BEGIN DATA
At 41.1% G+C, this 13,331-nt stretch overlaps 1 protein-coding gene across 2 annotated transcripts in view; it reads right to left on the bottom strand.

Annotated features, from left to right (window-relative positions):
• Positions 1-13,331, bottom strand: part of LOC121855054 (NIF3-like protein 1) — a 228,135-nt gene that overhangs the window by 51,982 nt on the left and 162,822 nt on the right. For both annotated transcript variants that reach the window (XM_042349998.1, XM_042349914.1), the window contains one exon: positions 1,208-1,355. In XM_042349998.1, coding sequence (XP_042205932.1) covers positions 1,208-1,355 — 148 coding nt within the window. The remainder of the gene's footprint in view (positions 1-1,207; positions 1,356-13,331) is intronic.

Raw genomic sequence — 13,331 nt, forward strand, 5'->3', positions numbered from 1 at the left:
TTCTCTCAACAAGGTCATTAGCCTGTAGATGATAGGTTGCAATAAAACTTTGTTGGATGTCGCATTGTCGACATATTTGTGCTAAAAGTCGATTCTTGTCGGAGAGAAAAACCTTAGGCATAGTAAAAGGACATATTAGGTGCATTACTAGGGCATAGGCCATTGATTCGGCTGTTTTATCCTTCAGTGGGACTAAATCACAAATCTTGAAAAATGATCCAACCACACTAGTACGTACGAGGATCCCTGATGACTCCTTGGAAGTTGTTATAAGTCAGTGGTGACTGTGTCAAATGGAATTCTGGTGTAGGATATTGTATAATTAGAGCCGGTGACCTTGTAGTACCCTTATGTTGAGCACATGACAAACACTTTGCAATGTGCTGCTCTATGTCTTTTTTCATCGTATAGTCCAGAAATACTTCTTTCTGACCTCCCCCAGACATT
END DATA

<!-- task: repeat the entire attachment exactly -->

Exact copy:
At 41.1% G+C, this 13,331-nt stretch overlaps 1 protein-coding gene across 2 annotated transcripts in view; it reads right to left on the bottom strand.

Annotated features, from left to right (window-relative positions):
• Positions 1-13,331, bottom strand: part of LOC121855054 (NIF3-like protein 1) — a 228,135-nt gene that overhangs the window by 51,982 nt on the left and 162,822 nt on the right. For both annotated transcript variants that reach the window (XM_042349998.1, XM_042349914.1), the window contains one exon: positions 1,208-1,355. In XM_042349998.1, coding sequence (XP_042205932.1) covers positions 1,208-1,355 — 148 coding nt within the window. The remainder of the gene's footprint in view (positions 1-1,207; positions 1,356-13,331) is intronic.

Raw genomic sequence — 13,331 nt, forward strand, 5'->3', positions numbered from 1 at the left:
TTCTCTCAACAAGGTCATTAGCCTGTAGATGATAGGTTGCAATAAAACTTTGTTGGATGTCGCATTGTCGACATATTTGTGCTAAAAGTCGATTCTTGTCGGAGAGAAAAACCTTAGGCATAGTAAAAGGACATATTAGGTGCATTACTAGGGCATAGGCCATTGATTCGGCTGTTTTATCCTTCAGTGGGACTAAATCACAAATCTTGAAAAATGATCCAACCACACTAGTACGTACGAGGATCCCTGATGACTCCTTGGAAGTTGTTATAAGTCAGTGGTGACTGTGTCAAATGGAATTCTGGTGTAGGATATTGTATAATTAGAGCCGGTGACCTTGTAGTACCCTTATGTTGAGCACATGACAAACACTTTGCAATGTGCTGCTCTATGTCTTTTTTCATCGTATAGTCCAGAAATACTTCTTTCTGACCTCCCCCAGACATT